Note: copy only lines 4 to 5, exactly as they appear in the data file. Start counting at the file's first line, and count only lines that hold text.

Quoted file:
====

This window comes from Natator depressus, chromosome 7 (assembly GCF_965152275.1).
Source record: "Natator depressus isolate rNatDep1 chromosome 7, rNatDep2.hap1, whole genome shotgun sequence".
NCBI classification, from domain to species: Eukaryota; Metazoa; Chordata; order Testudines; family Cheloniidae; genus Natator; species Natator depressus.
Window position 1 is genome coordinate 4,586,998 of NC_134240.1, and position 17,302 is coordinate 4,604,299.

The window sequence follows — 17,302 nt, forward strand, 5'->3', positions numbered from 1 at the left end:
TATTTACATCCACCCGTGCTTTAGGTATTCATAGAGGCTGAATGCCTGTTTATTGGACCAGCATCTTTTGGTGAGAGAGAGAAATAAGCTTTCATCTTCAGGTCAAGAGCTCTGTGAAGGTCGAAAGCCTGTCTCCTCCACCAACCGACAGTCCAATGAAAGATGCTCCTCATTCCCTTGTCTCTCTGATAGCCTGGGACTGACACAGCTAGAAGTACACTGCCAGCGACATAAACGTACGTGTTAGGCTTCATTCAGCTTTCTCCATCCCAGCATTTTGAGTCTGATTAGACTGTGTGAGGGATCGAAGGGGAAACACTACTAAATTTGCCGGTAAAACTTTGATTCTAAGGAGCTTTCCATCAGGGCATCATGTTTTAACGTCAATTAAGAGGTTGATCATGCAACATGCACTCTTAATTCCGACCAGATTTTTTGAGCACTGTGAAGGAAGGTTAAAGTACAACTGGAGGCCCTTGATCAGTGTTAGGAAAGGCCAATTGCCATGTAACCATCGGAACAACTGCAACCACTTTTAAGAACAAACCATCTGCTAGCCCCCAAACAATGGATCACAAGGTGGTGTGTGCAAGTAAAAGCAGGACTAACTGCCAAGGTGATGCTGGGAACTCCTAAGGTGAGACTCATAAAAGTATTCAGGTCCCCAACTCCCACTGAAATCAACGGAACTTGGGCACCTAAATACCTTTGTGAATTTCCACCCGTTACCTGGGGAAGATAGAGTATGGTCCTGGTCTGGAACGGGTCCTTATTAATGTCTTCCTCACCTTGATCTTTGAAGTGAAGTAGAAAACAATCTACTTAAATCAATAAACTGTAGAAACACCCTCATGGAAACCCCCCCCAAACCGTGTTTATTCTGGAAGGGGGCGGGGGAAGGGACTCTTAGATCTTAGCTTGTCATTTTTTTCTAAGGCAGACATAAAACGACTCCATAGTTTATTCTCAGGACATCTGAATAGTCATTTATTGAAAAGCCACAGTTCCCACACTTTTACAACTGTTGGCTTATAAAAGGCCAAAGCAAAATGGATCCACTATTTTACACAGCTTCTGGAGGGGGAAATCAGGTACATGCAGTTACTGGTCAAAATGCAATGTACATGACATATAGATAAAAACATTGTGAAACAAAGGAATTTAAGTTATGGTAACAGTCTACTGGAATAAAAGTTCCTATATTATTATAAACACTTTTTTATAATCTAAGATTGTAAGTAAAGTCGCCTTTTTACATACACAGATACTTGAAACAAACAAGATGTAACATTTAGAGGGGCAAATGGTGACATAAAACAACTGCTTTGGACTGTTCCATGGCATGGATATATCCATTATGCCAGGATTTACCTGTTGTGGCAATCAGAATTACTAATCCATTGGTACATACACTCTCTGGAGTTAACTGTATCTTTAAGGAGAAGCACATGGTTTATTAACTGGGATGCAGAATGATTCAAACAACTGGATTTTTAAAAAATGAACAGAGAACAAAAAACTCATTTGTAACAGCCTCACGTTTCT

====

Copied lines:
Window position 1 is genome coordinate 4,586,998 of NC_134240.1, and position 17,302 is coordinate 4,604,299.

The window sequence follows — 17,302 nt, forward strand, 5'->3', positions numbered from 1 at the left end: